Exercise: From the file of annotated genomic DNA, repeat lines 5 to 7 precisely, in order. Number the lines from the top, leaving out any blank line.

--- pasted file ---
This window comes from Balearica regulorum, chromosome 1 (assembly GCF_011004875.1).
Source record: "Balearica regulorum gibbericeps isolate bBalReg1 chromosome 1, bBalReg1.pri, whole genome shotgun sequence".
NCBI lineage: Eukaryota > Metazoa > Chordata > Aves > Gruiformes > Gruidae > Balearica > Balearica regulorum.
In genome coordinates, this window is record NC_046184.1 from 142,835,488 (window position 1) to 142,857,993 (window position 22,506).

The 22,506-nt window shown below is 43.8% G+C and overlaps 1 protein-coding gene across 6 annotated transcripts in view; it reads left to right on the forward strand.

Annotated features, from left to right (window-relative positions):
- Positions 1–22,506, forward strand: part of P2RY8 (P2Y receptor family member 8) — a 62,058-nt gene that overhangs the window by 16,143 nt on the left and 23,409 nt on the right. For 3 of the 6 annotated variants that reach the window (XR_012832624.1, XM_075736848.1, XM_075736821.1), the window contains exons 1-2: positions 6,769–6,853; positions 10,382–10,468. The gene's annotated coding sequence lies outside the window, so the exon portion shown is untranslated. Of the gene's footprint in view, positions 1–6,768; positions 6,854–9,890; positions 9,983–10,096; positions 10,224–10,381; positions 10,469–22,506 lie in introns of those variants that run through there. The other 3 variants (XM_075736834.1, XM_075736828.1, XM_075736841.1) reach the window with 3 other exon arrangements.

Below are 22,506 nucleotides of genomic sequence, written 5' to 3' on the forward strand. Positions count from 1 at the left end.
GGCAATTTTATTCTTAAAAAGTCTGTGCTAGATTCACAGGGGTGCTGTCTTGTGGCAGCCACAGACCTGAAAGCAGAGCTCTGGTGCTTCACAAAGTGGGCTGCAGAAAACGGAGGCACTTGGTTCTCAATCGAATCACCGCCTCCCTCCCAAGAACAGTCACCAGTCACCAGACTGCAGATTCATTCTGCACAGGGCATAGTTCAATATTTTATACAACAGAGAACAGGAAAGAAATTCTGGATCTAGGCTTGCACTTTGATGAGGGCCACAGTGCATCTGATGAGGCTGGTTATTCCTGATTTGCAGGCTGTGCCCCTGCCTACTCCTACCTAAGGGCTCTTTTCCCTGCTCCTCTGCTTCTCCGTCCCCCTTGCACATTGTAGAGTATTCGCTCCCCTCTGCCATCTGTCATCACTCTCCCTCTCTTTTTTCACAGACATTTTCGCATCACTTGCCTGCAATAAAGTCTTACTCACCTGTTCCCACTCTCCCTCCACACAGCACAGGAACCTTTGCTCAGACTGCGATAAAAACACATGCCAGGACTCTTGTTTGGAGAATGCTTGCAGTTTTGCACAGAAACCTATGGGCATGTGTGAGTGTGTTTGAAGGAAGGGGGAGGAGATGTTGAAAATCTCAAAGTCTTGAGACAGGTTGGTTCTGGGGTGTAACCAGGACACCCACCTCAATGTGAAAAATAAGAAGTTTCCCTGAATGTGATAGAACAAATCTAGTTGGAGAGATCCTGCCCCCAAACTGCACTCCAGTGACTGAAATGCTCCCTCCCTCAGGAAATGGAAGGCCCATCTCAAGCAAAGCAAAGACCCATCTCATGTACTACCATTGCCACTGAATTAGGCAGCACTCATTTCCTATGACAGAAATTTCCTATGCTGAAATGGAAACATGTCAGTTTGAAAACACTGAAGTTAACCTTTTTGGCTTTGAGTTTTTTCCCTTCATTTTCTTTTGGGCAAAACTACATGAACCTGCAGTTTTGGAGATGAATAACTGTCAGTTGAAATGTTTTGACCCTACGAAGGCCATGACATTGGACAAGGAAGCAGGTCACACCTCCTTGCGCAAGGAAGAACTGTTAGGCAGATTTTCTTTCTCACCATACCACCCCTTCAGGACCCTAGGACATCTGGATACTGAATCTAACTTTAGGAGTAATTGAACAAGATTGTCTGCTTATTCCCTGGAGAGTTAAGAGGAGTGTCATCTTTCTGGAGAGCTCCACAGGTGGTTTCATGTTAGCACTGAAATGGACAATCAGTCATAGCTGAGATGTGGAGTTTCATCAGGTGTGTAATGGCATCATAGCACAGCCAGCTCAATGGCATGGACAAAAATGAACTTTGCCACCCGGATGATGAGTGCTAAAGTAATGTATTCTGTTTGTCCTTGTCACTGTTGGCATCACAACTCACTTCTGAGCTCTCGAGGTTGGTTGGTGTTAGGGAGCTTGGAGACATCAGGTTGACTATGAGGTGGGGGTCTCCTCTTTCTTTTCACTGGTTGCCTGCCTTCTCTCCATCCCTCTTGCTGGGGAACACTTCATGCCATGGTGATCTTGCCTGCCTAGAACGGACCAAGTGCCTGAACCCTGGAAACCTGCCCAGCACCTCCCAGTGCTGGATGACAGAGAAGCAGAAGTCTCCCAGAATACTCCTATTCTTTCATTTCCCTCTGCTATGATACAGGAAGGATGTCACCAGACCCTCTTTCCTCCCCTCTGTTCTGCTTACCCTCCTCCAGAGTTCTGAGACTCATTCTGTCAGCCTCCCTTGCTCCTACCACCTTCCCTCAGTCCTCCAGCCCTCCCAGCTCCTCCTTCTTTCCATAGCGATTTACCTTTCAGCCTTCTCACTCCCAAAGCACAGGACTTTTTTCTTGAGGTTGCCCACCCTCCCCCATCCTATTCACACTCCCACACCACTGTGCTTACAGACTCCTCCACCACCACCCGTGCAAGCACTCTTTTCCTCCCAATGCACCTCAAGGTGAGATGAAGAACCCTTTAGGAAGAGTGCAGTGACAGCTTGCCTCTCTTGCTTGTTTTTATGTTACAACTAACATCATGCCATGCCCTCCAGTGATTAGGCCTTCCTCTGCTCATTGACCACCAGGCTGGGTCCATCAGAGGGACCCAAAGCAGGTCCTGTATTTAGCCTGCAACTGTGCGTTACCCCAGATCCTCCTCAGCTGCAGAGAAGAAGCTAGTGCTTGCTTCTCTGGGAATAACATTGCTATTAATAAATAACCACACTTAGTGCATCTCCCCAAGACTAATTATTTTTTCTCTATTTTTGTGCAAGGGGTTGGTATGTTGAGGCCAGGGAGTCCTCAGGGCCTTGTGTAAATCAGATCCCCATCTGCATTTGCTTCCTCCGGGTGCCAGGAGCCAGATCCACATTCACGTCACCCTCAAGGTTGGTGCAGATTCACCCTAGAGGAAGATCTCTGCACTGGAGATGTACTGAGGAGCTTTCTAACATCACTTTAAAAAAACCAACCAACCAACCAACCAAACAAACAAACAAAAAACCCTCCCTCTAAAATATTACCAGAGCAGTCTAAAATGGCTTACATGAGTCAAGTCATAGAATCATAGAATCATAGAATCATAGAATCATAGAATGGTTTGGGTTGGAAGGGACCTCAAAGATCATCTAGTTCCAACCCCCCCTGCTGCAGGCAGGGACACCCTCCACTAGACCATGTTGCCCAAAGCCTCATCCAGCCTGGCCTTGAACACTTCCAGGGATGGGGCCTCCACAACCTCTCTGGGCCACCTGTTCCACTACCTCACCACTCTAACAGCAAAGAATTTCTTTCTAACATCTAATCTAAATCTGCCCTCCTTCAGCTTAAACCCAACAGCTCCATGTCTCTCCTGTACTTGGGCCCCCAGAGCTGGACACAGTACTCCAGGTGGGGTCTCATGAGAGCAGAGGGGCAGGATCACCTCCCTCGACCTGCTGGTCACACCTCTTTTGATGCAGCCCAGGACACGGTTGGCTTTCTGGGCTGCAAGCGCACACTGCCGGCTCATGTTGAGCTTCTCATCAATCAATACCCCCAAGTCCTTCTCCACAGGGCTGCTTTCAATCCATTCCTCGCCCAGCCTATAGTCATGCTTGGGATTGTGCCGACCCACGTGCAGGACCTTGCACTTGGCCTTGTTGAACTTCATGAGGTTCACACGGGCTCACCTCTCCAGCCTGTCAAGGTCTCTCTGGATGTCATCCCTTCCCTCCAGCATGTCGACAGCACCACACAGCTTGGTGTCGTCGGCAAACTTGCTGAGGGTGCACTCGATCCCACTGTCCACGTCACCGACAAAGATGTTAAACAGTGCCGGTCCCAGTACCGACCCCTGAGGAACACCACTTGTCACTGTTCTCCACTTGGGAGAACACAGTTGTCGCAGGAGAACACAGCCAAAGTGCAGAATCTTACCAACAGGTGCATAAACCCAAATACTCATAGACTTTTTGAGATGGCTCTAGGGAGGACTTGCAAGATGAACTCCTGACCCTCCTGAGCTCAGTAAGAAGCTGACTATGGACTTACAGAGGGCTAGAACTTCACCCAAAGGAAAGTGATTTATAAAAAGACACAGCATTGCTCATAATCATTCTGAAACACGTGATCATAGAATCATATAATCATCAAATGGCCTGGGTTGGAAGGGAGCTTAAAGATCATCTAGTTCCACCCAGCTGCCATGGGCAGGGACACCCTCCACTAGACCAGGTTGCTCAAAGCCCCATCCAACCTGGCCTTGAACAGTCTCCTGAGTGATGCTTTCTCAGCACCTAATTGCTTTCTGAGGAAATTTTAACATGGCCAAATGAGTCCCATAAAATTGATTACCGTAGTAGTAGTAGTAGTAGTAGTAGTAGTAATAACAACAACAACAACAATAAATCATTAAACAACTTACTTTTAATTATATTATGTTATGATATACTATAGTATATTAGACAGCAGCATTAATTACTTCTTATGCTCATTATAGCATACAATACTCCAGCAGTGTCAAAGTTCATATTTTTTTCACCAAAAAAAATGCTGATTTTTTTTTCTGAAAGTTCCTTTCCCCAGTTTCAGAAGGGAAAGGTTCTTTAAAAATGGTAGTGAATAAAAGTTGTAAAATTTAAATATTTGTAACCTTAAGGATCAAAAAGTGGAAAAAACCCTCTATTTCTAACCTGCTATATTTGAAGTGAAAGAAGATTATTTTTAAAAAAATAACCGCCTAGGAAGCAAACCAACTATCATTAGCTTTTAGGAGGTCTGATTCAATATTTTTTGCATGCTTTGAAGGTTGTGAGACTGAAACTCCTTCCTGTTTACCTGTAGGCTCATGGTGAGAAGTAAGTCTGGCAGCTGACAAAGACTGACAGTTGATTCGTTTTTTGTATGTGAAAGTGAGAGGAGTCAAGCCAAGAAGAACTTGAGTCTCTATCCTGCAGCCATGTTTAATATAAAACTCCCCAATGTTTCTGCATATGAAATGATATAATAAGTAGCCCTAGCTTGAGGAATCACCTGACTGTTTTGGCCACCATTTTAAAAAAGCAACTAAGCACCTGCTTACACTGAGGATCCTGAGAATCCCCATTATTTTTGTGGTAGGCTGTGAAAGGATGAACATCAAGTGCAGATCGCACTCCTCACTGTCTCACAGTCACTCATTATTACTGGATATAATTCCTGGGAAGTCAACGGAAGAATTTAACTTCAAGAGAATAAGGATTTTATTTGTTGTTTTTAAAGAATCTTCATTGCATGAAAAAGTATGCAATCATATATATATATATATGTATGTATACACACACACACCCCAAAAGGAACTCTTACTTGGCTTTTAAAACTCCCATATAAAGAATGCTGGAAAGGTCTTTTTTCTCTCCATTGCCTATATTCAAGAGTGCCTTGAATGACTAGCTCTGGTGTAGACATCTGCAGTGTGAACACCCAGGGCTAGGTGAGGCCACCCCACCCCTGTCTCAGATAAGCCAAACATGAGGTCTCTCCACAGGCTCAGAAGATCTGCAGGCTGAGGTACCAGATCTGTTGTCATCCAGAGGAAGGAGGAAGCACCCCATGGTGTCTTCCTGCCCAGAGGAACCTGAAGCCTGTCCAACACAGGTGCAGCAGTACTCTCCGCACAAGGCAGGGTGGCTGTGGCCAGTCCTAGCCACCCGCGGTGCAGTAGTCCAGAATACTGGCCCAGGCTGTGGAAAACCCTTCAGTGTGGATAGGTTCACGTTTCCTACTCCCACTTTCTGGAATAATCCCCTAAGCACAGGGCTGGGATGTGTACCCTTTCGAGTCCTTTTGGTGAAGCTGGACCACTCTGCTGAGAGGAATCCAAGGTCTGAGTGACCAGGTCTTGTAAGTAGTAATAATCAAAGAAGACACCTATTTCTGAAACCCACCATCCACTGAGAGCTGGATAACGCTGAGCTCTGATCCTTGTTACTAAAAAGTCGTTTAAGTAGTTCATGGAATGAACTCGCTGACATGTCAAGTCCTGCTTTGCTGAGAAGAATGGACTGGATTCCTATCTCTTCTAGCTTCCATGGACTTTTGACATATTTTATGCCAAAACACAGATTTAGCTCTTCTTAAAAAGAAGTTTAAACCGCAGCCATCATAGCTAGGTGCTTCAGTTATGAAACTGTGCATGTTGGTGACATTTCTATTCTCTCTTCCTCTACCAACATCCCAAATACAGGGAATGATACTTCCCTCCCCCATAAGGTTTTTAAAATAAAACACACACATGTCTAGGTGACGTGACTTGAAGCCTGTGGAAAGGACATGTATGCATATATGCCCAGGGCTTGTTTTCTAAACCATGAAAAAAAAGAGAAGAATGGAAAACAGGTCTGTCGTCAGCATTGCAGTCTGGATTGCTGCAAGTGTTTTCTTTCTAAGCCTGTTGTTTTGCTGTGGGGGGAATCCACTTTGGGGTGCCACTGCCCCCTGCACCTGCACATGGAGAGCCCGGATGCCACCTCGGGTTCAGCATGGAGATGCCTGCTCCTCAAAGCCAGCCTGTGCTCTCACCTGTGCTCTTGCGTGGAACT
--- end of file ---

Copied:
The 22,506-nt window shown below is 43.8% G+C and overlaps 1 protein-coding gene across 6 annotated transcripts in view; it reads left to right on the forward strand.

Annotated features, from left to right (window-relative positions):
- Positions 1–22,506, forward strand: part of P2RY8 (P2Y receptor family member 8) — a 62,058-nt gene that overhangs the window by 16,143 nt on the left and 23,409 nt on the right. For 3 of the 6 annotated variants that reach the window (XR_012832624.1, XM_075736848.1, XM_075736821.1), the window contains exons 1-2: positions 6,769–6,853; positions 10,382–10,468. The gene's annotated coding sequence lies outside the window, so the exon portion shown is untranslated. Of the gene's footprint in view, positions 1–6,768; positions 6,854–9,890; positions 9,983–10,096; positions 10,224–10,381; positions 10,469–22,506 lie in introns of those variants that run through there. The other 3 variants (XM_075736834.1, XM_075736828.1, XM_075736841.1) reach the window with 3 other exon arrangements.